In addition to the primary object, it is also an object of the invention to provide a sign that:
can also be attached to a stationary structure as found on a vehicle such as an automobile, boat or motorcycle,
has no limit to the artwork that can be cutout on the indicia stencil whose image is displayed by the light projected by the electroluminescent lamp,
is cost-effective to manufacture and distribute,
is not size limited, and that
is reliable and maintenance free.
These and other objects and advantages of the present invention will become apparent from the subsequent detailed description of the preferred embodiment and the appended claims taken in conjunction with the accompanying drawings.
FIG. 1 is a block diagram of the illuminated sign.
FIG. 2 is a cross sectional view of a typical electroluminescent lamp as used with the illuminated sign.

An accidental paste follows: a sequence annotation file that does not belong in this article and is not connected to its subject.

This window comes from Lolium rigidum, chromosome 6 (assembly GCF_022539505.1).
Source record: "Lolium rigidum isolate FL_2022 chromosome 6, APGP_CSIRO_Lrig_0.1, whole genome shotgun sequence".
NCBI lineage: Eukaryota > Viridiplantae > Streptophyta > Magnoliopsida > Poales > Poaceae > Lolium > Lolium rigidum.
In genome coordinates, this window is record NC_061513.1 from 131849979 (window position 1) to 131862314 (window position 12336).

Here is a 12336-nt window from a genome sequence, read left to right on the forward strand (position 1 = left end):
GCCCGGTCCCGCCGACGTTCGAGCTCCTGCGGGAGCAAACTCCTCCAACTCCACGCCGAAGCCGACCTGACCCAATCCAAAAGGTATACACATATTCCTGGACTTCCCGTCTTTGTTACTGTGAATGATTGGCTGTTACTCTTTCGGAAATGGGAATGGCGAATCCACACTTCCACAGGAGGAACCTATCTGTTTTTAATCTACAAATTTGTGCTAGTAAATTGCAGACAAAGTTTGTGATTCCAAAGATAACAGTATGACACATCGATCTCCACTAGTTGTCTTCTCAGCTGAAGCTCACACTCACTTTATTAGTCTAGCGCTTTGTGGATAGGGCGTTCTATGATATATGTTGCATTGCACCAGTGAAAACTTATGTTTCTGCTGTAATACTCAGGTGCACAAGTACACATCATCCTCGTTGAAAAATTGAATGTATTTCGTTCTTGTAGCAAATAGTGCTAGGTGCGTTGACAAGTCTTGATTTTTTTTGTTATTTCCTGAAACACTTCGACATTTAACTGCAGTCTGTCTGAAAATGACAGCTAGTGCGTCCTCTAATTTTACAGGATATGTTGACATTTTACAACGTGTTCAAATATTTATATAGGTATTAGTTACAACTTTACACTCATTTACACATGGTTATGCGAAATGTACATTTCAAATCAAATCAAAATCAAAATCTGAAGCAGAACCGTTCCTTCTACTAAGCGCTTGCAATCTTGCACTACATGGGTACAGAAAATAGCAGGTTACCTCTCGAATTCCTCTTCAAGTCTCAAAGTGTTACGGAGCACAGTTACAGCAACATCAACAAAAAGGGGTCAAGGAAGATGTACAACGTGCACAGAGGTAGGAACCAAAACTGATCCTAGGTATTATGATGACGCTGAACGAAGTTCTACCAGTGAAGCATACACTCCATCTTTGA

FIG. 3 is a bottom view of the electroluminescent lamp showing the surface of the conductive film.
FIG. 4 is a top view of the electroluminescent lamp showing the configuration of the open ended conductive trace and a typical placement of an indicia stencil.
FIG. 5 is a cut-away front view of an illuminated sign and associated components as would be attached to a jacket or vest.
FIG. 6 is a top view of an illuminated sign and associated components as would be attached to a cap having a component retaining enclosure band.
The best mode for carrying out the illuminated sign is presented in terms of a preferred embodiment that is primarily designed to provide a bright luminescent image that can be attached to an article of clothing or hung on a stationary structure and controlled by means of an onoff power switch.
The preferred embodiment, as shown in FIGS. 1 through 6 is comprised of the following five major elements: an electroluminescent lamp 12, an indicia stencil 26, a power source such as a battery 44, an inverter 46 and a power switch 48.
The illuminated sign 10 with all its components is shown schematically in FIG. 1. Each of these components is described in detail in the following paragraphs.